Many rescue shelters and organizations require you to set up an online profile with relevant information about you, including where you live, your experience with cats, and the types of cats you’re interested in and able to foster. This is an important part of becoming a foster parent. You may also be required to list references and demonstrate some skills (such as the ability to properly restrain and pill a cat) before you can be considered as a foster parent.

4. Check For Any Fostering Requests

Once you’ve registered as a foster parent, periodically check your online page, phone, email, or any other form of communication for when your services are required to foster a cat.

5. Prepare Their “Cat Space”

Before bringing the cat home, prepare a designated space where they can adjust to their new surroundings. This space should be quiet, comfortable, and easily accessible for them. It’s essential to keep the cat confined to this space initially until they become comfortable and familiar with their new environment and anyone else in your home. A secure room that you can monitor from outside (usually via security cameras) is recommended for particularly skittish cats.

a young couple petting their cat at home
Image Credit: LightField Studios, Shutterstock

6. Slowly Introduce Them to People and Things

When the cat arrives, introduce them to their designated space and provide them with food, water, and toys. In addition, follow through with any special care instructions for the cat. Spend some time with the cat each day to help them acclimate to their new surroundings. It’s important to remember that every cat has its own personality and may require different levels of attention and care. Be cautious when introducing your cat to your family members or other pets in the home. As mentioned earlier, these cats can be very timid and may take time warming up to the new space and people.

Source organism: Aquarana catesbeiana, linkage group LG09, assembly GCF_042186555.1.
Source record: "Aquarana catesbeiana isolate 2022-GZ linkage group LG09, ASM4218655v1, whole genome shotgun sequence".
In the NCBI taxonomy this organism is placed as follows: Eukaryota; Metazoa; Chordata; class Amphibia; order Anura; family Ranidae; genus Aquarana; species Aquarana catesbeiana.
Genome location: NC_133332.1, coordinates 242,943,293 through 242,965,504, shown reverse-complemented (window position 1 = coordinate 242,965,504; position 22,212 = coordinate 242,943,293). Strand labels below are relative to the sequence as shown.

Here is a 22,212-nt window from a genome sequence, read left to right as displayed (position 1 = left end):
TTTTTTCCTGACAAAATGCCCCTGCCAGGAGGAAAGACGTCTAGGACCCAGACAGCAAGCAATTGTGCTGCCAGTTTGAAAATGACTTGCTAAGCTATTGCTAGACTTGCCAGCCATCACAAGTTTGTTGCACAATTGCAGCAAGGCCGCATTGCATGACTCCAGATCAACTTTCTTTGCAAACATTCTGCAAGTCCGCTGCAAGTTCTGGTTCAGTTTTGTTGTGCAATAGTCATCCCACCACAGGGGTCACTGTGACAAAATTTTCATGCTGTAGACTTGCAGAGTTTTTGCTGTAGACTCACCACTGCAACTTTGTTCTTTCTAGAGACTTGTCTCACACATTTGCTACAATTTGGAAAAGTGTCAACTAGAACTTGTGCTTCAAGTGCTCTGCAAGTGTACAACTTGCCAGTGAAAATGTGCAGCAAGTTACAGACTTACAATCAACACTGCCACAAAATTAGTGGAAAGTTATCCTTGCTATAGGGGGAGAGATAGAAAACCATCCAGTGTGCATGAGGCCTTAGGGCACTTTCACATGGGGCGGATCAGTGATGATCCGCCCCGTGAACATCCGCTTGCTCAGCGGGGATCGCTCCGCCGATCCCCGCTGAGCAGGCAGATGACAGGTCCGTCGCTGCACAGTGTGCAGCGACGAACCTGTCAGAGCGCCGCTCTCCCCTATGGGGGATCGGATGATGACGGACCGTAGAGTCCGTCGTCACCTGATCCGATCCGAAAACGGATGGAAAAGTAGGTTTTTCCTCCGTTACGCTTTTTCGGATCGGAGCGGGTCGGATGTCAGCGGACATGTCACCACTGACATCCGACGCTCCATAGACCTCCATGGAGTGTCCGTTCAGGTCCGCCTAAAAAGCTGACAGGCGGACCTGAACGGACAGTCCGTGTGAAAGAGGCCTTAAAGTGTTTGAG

7. Address Litterbox and Other Behavior Problems

One common issue that fosters may encounter is litter box problems. Cats can be finicky creatures and may refuse to use the litter box provided to them. This can lead to frustrating situations and even create a mess in the home. As a foster parent, it’s important to understand that this behavior isn’t intentional and will require some patience and lots of understanding – they’re not trying to torture you. This can be solved with consistent training and positive reinforcement. And if need be, you can always reach out to a vet or trainer for help.

Another challenge that fosters may face is behavioral problems. Foster cats may display aggressive or destructive behavior due to fear, anxiety, or other underlying health issues. In some cases, they may even refuse to eat or drink – especially if they’re recovering from illness or surgery. These behaviors require immediate attention and shouldn’t be ignored. So be sure to observe the cat’s behavior closely and report any changes to the vet or animal behaviorist if necessary. But with patience and proper care, most behavioral issues can be resolved over time.

a dilute tortoiseshell cat at home
Image Credit: Jenna930, Shutterstock

Common Frequent-Asked Questions About Foster Cats

How much does it cost to foster a cat?

The cost of fostering a cat can vary depending on factors such as the length of time the cat will be in your care and any necessary medical expenses. In general, most animal shelters and rescue organizations will cover the cost of food, litter, and basic supplies for the cat. However, you may be responsible for any additional expenses such as veterinary bills or transportation costs. So, make sure you always discuss these details with the organization before committing to fostering a cat to ensure that you’re able and prepared for the financial responsibilities involved.